Poem

How He Loved Them

Kevin Prufer

How much the colonel loved his granddaughters
you will never know.
                           Their laughter filled his black Mercedes
the way a flock of starlings might fill a single tree
with song.
              What he’d had to do that day, he’d done
with a troubled heart,
                            but now their laughter overwhelmed him
with such unarticulable love
                                    he could hardly
contain it
             and neither could the empathetic little bomb
in the engine,
                  which chose that moment
to burst through the hood with self-obliterating joy.

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And the Mercedes burned in front of the courthouse.

And the black smoke billowed and rose like a heart full of love.

And the colonel rose, too,
                                 like burning newspaper
caught in the wind,
                         a scrap of soot, then nothing, then unknowable—

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You will never know
                          what dying is like.

The colonel’s granddaughters are still laughing in the backseat,

or they are uncomfortable in the new bodies
the bomb made for them.

Oh, darling, darling, one of them recalled,
you are burning up
                         with fever—her mother’s cool hand on her forehead,
then the sense of slipping under,
                                          into black sleep. She’s asleep now,
the voice said, turning out the light,
                                              closing the door.

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And in every hand, smartphones made footage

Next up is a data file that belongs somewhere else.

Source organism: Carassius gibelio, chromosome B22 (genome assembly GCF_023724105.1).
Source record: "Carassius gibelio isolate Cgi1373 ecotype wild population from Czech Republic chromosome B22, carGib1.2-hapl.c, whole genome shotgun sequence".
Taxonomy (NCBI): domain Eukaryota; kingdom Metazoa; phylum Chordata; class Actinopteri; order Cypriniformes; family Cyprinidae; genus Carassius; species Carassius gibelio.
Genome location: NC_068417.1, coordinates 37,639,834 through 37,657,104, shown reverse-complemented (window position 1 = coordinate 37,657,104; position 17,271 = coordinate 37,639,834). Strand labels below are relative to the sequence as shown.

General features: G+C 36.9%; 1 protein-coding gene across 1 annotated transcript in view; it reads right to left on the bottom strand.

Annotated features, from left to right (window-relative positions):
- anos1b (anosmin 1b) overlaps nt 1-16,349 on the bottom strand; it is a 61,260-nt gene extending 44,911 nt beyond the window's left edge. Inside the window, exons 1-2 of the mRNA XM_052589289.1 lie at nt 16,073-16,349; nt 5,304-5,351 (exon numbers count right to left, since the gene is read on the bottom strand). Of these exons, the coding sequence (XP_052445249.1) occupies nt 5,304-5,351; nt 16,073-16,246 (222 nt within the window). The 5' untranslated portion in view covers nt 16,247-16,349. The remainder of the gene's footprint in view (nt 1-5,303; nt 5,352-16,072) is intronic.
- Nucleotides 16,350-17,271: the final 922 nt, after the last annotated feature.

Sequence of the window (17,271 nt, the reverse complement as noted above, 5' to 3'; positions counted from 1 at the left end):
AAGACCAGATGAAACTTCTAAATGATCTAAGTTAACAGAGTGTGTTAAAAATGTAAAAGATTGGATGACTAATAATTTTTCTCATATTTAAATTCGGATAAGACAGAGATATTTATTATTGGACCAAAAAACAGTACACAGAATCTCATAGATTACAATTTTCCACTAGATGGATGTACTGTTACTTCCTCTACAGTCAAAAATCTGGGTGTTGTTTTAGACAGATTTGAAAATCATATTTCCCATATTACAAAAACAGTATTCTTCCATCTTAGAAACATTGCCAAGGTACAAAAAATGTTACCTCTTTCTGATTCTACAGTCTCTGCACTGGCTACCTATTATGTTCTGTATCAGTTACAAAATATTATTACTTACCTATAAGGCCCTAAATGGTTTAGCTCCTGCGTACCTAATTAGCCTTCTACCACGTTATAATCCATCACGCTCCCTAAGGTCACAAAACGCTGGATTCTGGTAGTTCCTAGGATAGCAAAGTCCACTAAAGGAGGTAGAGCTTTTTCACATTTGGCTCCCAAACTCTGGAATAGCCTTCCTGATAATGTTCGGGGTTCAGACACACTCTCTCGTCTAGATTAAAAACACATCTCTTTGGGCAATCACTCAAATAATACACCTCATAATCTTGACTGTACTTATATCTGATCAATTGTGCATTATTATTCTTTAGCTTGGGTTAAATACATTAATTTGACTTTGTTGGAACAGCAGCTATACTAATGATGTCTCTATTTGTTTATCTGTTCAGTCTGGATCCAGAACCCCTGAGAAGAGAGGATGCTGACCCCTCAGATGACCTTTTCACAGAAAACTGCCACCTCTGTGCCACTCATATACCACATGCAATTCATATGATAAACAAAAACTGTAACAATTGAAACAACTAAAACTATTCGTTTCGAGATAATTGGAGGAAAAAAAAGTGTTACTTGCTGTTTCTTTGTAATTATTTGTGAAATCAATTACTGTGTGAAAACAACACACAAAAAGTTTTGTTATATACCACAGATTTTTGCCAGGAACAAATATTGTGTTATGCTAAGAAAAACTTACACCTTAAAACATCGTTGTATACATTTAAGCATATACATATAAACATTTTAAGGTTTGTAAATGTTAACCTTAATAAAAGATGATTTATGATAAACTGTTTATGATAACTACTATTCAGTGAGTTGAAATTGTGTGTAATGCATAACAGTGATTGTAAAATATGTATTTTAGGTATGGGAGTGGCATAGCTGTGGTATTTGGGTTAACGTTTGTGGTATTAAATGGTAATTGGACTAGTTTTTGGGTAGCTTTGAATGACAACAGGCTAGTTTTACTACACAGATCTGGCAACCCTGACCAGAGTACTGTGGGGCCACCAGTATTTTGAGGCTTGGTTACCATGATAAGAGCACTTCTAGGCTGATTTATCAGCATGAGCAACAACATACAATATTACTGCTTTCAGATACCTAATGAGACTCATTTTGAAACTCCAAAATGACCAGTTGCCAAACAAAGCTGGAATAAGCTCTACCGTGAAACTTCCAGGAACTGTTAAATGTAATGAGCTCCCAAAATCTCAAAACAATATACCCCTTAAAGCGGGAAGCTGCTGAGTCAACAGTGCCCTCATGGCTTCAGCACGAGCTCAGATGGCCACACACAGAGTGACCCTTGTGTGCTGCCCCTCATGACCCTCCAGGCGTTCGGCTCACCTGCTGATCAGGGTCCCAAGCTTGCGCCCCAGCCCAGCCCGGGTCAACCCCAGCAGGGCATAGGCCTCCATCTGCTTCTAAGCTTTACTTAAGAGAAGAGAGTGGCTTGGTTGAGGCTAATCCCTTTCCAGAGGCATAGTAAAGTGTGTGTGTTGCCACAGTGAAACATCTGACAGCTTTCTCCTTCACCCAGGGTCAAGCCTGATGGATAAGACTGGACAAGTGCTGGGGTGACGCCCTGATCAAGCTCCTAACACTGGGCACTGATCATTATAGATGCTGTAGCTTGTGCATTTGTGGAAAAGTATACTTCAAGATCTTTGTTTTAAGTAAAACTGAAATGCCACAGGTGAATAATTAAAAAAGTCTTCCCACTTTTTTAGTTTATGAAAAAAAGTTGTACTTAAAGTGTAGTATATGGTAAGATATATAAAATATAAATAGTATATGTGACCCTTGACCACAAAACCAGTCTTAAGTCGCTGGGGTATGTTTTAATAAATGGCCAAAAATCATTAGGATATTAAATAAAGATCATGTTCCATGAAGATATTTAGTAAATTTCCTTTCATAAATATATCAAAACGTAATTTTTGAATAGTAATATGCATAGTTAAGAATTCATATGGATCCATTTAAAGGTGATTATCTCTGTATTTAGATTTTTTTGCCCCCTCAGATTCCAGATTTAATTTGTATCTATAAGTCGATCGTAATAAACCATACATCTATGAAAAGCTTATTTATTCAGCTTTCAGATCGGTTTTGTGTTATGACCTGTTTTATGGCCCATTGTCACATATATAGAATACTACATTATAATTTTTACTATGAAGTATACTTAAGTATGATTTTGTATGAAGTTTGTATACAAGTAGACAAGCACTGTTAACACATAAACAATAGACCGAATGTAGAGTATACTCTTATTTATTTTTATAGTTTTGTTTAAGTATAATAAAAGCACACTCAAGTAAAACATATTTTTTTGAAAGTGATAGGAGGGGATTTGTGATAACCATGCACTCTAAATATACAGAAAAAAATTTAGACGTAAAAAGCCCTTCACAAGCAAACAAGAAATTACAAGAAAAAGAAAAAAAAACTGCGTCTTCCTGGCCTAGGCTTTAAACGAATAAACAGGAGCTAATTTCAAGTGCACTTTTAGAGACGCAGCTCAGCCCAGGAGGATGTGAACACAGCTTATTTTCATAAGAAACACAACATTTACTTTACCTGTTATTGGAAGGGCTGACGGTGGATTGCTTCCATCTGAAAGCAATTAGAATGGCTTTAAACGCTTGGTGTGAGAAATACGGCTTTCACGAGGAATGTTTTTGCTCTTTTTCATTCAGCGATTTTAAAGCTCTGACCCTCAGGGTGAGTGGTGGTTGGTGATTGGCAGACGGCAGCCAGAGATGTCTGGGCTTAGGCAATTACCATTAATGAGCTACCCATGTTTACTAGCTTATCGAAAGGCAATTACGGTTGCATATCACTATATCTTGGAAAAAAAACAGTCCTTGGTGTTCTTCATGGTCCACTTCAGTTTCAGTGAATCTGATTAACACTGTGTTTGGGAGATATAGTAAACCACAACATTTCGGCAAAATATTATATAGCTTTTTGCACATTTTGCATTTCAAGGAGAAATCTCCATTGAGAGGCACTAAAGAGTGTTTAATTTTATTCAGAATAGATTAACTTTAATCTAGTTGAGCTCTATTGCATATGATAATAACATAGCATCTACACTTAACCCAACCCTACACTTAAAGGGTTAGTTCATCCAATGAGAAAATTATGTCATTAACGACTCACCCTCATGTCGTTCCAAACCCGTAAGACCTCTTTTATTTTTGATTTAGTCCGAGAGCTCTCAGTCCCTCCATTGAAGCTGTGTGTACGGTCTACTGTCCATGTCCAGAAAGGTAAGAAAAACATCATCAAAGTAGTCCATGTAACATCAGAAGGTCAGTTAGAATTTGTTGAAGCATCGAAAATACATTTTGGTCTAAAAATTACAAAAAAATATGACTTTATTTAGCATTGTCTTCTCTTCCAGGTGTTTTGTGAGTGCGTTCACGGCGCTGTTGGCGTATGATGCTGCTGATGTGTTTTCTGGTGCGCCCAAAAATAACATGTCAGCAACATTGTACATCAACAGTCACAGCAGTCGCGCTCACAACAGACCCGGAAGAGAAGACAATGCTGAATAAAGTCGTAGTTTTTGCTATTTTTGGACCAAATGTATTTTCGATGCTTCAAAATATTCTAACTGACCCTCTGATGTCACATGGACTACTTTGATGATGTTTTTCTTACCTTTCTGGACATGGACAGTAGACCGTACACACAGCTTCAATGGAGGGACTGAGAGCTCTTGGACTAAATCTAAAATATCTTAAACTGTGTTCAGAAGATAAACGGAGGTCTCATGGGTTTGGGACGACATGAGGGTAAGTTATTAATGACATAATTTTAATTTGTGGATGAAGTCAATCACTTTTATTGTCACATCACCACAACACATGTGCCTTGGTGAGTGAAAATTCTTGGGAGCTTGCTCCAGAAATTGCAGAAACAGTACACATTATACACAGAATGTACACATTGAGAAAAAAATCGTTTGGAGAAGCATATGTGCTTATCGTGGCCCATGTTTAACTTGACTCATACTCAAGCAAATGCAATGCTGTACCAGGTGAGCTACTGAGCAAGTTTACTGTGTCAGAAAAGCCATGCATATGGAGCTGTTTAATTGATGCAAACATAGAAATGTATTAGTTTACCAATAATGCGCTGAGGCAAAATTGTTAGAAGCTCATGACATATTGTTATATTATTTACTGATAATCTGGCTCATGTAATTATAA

of their bodies,
                    the heaps and twists of metal.

The smoke uploaded the wreckage
                                             to the screenlike sky
where it goes on burning forever—

you will never know if dying is like that,
the same scenes repeated across a larger mind
                                                             than yours—

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Is it like a small girl with a high fever asleep in a dark room
recollected for a moment
                                 as the brain closes down?
She’s asleep, the voices say, she is resting.

(My fleeting one, my obliterated device, my bit of pixilated
soot.) Hit PAUSE
                     and the smoke stops: a black pillar
that weighs the wreckage down.
                                          Then PLAY
how much he loved them,
                                  unknowable—

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What the colonel had done that day
                                              had troubled his heart,
but the sound of his granddaughters’ laughter
lifted him high into the air
                                   like a scrap of burning paper
blown from the street into the trees.

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